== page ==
• Semi-exclusive agency agreement: you may only engage a single estate agency, but also reserve the right to sell your property via your own means.

What is the ALUR law? What impact does it have on your sale?

The ALUR law, in force since the 27th of March 2014, requires vendors to provide buyers with mandatory information.

When the property is put on the market, the ALUR law requires mandatory information to be included on listings relating to the sale of any unit or share in a commonhold unit no matter what the usage of said unit, whether it is located in a total or partial habitation building.

This mandatory information is: the fact that the sold property is subject to commonhold status, the number of units in the commonhold property, the average annual share of the provisional budget payable by the vendor corresponding to current expenditure, and whether or not the commonhold association is subject to any legal proceedings relating to commonhold issues.

The ALUR Law expressly states that when certain of these documents “are not appended in accordance with article L.271-1 of the building and habitation code, the withdrawal and “cooling off” period may only start from the day after the buyer receives these documents.” This must be carried out according to the terms of notification as described in the indicated article.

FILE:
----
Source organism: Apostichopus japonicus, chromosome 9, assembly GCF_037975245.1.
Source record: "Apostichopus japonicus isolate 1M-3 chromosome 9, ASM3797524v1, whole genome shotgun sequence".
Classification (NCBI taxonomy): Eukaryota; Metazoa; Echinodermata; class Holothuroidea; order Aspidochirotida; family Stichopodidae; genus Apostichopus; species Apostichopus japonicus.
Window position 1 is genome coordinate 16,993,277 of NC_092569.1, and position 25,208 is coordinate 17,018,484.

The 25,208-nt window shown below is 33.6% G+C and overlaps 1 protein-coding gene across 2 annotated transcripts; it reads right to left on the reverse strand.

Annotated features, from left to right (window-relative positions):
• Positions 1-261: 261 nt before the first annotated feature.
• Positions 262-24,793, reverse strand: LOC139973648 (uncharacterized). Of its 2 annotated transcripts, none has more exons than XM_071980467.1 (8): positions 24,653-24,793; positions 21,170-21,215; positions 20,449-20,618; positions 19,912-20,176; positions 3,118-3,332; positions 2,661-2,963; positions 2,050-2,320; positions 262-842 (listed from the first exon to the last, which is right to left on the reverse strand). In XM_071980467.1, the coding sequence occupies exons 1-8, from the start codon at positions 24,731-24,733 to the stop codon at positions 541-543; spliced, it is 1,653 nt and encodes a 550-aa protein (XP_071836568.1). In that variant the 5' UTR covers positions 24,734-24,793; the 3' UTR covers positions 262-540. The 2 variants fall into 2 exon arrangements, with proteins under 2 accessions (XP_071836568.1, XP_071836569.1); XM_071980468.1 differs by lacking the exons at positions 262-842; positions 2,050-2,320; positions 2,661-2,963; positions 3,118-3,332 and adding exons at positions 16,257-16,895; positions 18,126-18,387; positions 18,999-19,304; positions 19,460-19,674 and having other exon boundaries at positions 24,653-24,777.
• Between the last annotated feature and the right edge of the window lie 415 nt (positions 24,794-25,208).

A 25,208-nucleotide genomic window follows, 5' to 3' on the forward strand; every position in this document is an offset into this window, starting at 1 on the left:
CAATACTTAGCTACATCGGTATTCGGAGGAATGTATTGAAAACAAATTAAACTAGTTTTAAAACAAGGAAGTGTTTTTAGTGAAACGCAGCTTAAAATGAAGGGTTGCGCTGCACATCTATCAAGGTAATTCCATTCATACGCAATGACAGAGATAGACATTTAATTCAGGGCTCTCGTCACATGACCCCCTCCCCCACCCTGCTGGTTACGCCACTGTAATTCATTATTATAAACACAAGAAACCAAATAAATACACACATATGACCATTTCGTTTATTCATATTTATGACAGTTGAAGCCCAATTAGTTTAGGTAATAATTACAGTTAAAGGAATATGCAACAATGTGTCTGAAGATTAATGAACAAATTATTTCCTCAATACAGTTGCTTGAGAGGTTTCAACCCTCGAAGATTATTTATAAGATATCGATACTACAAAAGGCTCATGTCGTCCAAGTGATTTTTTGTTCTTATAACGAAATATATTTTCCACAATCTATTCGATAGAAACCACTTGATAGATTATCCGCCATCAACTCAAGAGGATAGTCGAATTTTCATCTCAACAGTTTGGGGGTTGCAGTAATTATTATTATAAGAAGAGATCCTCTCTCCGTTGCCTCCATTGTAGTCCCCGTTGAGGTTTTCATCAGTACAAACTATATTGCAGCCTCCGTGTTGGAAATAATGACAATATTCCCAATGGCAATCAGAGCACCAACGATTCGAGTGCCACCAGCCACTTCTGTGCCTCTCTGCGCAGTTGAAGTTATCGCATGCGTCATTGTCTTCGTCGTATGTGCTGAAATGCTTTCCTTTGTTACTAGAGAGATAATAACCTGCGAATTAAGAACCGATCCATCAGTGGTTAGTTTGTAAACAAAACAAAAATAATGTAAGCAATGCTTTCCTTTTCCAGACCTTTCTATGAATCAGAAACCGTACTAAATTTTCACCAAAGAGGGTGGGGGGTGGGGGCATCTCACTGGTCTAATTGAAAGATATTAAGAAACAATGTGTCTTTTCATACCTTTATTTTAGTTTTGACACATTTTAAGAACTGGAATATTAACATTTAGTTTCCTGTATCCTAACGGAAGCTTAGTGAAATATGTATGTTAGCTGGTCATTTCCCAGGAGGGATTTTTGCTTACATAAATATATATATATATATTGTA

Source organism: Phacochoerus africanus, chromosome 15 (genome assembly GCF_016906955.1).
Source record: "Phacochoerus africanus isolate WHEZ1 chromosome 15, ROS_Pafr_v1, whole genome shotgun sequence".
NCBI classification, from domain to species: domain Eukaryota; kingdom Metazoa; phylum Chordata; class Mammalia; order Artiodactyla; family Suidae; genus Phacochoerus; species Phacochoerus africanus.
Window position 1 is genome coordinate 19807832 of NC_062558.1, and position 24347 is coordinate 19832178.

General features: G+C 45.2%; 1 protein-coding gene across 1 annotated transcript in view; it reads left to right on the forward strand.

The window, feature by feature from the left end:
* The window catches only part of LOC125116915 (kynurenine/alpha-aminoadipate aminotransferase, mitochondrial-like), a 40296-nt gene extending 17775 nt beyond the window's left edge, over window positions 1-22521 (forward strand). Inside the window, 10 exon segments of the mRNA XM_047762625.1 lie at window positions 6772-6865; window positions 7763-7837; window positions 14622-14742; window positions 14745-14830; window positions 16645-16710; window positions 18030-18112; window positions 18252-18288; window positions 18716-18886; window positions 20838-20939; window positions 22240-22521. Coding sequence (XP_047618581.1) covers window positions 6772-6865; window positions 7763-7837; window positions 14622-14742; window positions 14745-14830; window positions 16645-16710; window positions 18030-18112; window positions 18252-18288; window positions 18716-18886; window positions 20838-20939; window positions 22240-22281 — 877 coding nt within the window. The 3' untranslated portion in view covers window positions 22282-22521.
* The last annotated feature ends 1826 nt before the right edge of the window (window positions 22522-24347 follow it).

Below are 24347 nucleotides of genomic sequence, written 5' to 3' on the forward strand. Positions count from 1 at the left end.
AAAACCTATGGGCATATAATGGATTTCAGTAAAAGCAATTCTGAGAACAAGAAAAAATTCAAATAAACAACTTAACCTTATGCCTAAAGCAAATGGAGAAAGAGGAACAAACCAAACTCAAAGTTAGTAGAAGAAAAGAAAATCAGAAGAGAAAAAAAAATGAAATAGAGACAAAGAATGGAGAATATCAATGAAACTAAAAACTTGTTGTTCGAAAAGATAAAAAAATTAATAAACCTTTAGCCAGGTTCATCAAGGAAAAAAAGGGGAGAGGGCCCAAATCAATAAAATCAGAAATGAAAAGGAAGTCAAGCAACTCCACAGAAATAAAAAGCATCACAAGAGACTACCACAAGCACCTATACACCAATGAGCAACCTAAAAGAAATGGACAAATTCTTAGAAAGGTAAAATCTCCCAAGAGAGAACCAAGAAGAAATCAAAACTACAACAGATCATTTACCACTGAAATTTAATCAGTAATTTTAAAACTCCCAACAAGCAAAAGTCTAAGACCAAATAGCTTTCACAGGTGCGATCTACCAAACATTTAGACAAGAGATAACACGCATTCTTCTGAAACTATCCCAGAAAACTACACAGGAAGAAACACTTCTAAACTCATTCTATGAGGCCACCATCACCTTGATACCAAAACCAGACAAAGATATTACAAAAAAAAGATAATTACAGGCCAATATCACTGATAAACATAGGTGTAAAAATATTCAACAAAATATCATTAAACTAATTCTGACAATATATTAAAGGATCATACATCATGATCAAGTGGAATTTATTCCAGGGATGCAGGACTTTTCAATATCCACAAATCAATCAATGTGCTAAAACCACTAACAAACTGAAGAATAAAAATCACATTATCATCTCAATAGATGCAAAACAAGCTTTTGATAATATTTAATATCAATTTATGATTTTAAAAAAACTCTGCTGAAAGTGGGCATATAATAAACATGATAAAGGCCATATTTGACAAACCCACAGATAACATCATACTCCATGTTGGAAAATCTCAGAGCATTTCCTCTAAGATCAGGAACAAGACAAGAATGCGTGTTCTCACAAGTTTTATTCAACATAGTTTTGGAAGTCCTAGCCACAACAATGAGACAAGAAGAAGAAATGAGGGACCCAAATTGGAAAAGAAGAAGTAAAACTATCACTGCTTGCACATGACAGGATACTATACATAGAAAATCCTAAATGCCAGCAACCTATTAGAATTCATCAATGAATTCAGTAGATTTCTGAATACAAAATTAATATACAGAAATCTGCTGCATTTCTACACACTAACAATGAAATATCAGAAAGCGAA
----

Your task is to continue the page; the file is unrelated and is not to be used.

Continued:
The commonhold association is obliged to provide estate agencies and notaries with the documents required to pass on to the future buyer of a unit in the commonhold property (overall financial report, accurate statement of current costs and provisional off-budget expenses, total amount of outstanding debt, information notice relating to the joint-owners’ rights and responsibilities).

What documents do you need to show as vendor during the sale?

Documents required for the sale of your jointly owned apartment.

  • Technical survey reports
    • Energy performance survey (DPE)
    • Electricity survey
    • Surface area (Living Space)
    • Asbestos survey
    • Natural, geological and technological risk report (ERNMT)
      The ALUR law, which came into force on the 27th of March 2014, (access to renovated accommodation and town planning) requires new documentation to be provided when the sale and purchase agreement is signed (commonhold file, surface area certificate, information notice, building survey).